6. To simulate the process of folding, select both the point C and the circle and under Edit, choose Action Button and select Animation.
7. Double click on the animation button and watch the hyperbola form!

Proofs

Statement: The sum of the distances from two points (the foci) inside an ellipse to any point on the ellipse is constant.
Proof: The foci on our sketch are the points A (the center of the circle) and B (the point inside the circle).  We will again use Geometer's Sketchpad to visualize our proof.  Construct a line segment from A to C and place a point of intersection E where this new line segment intersects the perpendicular line passing through point D.  This point E traces out the ellipse.  Construct another line segment between points E and B.  You should now have a triangle BCE with a perpendicular bisector ED.  Because ED is the perpendicular bisector, BD is congruent to DC and the angles BDE and CDE are both 90 degrees.  Of course, DE is congruent to itself, and thus we have two triangles with two congruent sides with an included congruent angle.  By SAS, the triangles are congruent and therefore EB is congruent to EC.  The radius of the circle is AC = AE+EC = AE+EB.  So since the radius is constant, the sum AE+EB is always constant.

Statement: The difference of the distances from two points (the foci) inside a hyperbola to any point on the hyperbola is constant.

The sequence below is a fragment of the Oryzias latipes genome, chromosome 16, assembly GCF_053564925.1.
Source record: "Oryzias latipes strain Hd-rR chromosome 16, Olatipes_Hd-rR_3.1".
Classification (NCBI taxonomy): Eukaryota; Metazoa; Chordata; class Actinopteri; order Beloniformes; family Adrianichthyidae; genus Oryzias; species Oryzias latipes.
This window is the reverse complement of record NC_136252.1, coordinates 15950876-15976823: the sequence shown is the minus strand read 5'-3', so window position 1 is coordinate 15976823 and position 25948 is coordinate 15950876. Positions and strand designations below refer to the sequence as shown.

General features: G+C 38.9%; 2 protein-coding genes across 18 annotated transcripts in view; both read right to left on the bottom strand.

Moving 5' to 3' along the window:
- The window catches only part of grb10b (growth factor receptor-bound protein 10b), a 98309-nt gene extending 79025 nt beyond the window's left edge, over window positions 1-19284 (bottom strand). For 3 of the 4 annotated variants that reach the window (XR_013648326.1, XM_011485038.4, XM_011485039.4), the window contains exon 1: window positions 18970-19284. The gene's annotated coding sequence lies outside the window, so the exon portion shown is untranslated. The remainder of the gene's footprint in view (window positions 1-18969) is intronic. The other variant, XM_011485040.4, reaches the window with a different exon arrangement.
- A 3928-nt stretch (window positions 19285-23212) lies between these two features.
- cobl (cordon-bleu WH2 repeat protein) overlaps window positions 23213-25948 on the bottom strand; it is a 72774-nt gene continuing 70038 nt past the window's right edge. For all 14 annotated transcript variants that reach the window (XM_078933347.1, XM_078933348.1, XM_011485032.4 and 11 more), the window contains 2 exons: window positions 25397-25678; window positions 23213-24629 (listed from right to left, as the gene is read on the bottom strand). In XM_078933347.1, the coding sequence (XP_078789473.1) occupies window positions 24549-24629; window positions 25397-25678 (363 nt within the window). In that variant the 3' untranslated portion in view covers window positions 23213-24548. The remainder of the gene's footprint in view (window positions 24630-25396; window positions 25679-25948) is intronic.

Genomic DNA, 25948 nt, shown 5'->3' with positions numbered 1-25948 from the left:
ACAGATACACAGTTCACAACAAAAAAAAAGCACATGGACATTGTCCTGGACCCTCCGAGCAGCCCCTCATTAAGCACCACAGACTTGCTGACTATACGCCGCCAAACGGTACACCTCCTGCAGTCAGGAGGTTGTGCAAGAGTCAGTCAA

Proof: The foci on our sketch are again the points A (the center of the circle) and B (the point outside the circle).  We will again use Geometer's Sketchpad to visualize our proof.  Construct a line through points A and C and place a point of intersection E where this new line intersects the perpendicular line passing through point D.  This point E traces out the hyperbola.  Construct a line segment between points E and B.  You should now have a triangle BCE with a perpendicular bisector ED.  Because ED is the perpendicular bisector, BD is congruent to DC and the angles BDE and CDE are both 90 degrees.  Of course, DE is congruent to itself, and thus we have two triangles with two congruent sides with an included congruent angle.  By SAS, the triangles are congruent and therefore EB is congruent to EC.  The radius of the circle is AC and AE = AC+EC.  Then AE-EC = AC and therefore AE-BE=AC.  So since the radius is constant, the difference AE-BE is always constant.